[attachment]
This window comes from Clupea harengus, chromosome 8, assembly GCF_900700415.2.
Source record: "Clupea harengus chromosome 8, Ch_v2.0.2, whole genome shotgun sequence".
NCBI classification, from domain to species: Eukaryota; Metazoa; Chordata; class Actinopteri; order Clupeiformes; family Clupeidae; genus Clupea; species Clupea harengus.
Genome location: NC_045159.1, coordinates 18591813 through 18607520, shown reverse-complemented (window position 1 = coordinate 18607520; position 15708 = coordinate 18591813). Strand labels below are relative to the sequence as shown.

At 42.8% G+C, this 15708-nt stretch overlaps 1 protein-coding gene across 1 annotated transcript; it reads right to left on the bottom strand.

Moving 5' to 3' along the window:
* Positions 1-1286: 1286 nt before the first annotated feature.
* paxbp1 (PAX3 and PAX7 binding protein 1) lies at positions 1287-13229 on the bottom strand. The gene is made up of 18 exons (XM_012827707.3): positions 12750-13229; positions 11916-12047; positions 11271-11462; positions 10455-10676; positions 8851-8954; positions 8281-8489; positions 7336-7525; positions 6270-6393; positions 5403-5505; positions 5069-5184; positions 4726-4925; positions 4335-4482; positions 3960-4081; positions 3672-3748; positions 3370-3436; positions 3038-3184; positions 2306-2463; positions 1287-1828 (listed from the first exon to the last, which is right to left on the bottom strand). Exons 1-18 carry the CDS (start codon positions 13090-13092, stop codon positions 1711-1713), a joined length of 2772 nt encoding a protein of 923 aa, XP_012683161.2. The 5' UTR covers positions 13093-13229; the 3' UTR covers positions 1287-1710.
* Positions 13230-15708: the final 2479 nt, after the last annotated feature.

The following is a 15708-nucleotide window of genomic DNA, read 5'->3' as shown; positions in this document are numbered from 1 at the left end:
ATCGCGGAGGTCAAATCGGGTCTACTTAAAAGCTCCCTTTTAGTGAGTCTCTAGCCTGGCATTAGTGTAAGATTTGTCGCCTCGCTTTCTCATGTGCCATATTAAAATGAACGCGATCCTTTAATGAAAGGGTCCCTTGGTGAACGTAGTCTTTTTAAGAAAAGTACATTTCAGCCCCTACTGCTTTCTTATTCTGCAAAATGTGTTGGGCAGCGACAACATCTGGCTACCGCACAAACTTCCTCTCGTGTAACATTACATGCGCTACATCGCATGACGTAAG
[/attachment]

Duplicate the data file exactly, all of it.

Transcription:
This window comes from Clupea harengus, chromosome 8, assembly GCF_900700415.2.
Source record: "Clupea harengus chromosome 8, Ch_v2.0.2, whole genome shotgun sequence".
NCBI classification, from domain to species: Eukaryota; Metazoa; Chordata; class Actinopteri; order Clupeiformes; family Clupeidae; genus Clupea; species Clupea harengus.
Genome location: NC_045159.1, coordinates 18591813 through 18607520, shown reverse-complemented (window position 1 = coordinate 18607520; position 15708 = coordinate 18591813). Strand labels below are relative to the sequence as shown.

At 42.8% G+C, this 15708-nt stretch overlaps 1 protein-coding gene across 1 annotated transcript; it reads right to left on the bottom strand.

Moving 5' to 3' along the window:
* Positions 1-1286: 1286 nt before the first annotated feature.
* paxbp1 (PAX3 and PAX7 binding protein 1) lies at positions 1287-13229 on the bottom strand. The gene is made up of 18 exons (XM_012827707.3): positions 12750-13229; positions 11916-12047; positions 11271-11462; positions 10455-10676; positions 8851-8954; positions 8281-8489; positions 7336-7525; positions 6270-6393; positions 5403-5505; positions 5069-5184; positions 4726-4925; positions 4335-4482; positions 3960-4081; positions 3672-3748; positions 3370-3436; positions 3038-3184; positions 2306-2463; positions 1287-1828 (listed from the first exon to the last, which is right to left on the bottom strand). Exons 1-18 carry the CDS (start codon positions 13090-13092, stop codon positions 1711-1713), a joined length of 2772 nt encoding a protein of 923 aa, XP_012683161.2. The 5' UTR covers positions 13093-13229; the 3' UTR covers positions 1287-1710.
* Positions 13230-15708: the final 2479 nt, after the last annotated feature.

The following is a 15708-nucleotide window of genomic DNA, read 5'->3' as shown; positions in this document are numbered from 1 at the left end:
ATCGCGGAGGTCAAATCGGGTCTACTTAAAAGCTCCCTTTTAGTGAGTCTCTAGCCTGGCATTAGTGTAAGATTTGTCGCCTCGCTTTCTCATGTGCCATATTAAAATGAACGCGATCCTTTAATGAAAGGGTCCCTTGGTGAACGTAGTCTTTTTAAGAAAAGTACATTTCAGCCCCTACTGCTTTCTTATTCTGCAAAATGTGTTGGGCAGCGACAACATCTGGCTACCGCACAAACTTCCTCTCGTGTAACATTACATGCGCTACATCGCATGACGTAAG